Rethinking Luxury

Chaim yesterday posed a question we have all been wondering: Will the drop-off in consumer spending – and in particular consumer spending on jewelry – outlast the recession?

Certainly if you believe the New York Times this week there is a change in mind-set, with one luxury expert noting “half carat has become the new three carat.” (Though the Times really should have noted that some of those businesses were in trouble well before the recession hit.)

A recent article in Slate’s Big Money on how luxury makers are coping with the recession (which I recommend everyone read) suggests the biggest shift may be in that area of the market known as “mass luxury”:

…the view of some in the luxury business [is] that a large swath of the luxury consumer is not merely skittish but gone—financially unable to purchase or, having traded down to a more moderately priced good, found the drop-off in quality to be negligible.

That’s certainly possible, but I remind you that the desire to shop is part of the American DNA. Here one writer describes her reaction to getting a “new consulting gig” about six months after she was laid off:

 

… mostly what I felt was an urge to spend, spend, spend.

What I’d thought was my new frugality turned out to be bottled-up desire to buy stuff. In fact, I wanted to buy more than I had before the recession. Financial virtue went out the window. I started pricing a new laptop. A cute beach tote. I thought about putting money away and investing in my 401(k), but after I had brunch with a friend who is lucky enough to help run her family’s company and buys herself the most beautiful jewelry, I also pondered buying a really nice ring. I started hailing taxis instead of automatically heading for the subway. “Let’s go out for dinner!” I said when friends rang. And this was before I’d even received one check.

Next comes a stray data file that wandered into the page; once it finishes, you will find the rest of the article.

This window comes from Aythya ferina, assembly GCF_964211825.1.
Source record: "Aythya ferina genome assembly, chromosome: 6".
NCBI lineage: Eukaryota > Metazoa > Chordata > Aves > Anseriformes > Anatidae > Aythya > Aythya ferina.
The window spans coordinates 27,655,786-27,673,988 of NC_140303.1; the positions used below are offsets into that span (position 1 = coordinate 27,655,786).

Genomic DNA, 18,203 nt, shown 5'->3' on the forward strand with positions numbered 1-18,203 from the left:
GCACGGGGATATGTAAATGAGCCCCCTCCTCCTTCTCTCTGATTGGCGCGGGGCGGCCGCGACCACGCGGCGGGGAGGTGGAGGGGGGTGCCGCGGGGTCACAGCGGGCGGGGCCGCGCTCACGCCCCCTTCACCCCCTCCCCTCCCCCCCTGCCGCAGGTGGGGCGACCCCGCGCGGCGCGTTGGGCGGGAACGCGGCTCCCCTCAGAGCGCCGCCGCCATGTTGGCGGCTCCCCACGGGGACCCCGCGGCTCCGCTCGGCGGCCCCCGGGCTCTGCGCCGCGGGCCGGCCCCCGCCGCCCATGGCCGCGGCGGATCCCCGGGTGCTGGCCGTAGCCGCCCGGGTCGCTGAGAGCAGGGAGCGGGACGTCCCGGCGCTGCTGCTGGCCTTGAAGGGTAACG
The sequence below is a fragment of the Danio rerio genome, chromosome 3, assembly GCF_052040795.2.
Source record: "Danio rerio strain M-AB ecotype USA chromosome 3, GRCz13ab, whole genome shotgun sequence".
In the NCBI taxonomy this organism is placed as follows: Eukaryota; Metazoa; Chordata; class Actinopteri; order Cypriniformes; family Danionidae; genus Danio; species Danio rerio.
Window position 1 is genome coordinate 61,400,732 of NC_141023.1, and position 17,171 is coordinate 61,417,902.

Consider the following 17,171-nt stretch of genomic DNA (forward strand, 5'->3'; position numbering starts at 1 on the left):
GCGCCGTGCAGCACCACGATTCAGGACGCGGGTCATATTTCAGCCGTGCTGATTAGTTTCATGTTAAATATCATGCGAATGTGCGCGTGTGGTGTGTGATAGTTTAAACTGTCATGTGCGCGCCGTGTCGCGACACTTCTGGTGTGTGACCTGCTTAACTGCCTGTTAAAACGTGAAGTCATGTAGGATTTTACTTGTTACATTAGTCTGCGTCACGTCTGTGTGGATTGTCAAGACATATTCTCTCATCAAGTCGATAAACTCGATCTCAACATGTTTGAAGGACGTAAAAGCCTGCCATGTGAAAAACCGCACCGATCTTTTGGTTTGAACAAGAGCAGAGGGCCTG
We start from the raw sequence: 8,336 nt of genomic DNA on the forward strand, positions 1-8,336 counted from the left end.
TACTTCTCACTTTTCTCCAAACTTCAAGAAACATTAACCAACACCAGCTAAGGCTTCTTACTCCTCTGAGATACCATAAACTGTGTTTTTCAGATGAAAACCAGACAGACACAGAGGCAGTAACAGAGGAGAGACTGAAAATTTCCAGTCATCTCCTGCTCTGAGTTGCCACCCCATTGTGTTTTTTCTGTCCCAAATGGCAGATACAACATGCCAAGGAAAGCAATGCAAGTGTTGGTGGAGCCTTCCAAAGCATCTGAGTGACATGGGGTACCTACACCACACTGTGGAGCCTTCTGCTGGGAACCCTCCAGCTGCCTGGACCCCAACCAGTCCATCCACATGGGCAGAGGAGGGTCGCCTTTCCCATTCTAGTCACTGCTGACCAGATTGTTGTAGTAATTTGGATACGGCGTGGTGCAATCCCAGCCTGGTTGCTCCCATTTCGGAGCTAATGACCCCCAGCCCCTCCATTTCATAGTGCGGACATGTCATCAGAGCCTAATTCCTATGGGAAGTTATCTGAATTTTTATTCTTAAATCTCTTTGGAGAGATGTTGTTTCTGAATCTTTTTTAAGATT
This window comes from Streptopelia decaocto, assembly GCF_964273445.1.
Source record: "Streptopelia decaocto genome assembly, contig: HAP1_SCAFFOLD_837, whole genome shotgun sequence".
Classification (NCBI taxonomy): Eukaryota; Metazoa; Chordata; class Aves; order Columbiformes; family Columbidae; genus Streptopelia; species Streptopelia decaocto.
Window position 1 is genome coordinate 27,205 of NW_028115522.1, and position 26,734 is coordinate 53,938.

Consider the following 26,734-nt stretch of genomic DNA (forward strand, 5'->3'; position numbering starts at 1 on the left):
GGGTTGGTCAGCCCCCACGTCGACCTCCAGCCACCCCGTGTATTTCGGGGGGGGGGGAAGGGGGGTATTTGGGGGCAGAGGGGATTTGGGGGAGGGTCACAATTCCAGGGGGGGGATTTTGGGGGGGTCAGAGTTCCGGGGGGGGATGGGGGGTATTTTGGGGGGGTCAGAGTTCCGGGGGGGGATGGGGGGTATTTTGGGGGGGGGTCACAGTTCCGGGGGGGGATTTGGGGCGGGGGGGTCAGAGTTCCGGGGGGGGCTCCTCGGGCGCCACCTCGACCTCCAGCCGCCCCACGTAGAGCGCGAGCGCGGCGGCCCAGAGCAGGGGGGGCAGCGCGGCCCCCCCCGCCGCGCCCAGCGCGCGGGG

The Slate article notes things luxury businesses are doing to attract recession-era consumers, such as de-emphasizing “bling” and touting craftsmanship. Which certainly represents a possible way forward for our industry. Do most consumers realize that most diamonds are individually cut by skilled craftsman? Maybe yes, maybe no, but it can’t hurt to remind them.

If there is a change in the consumer mind-set, particularly towards the luxury sector, I would argue that it is taking hold more among younger consumers, who, even before the recession hit, seemed more interested in practical items (like IPODs and computers) and products which have a “greater meaning.” Turning those consumers into jewelry buyers will be the industry’s great challenge in the years ahead.

 

JCK News Director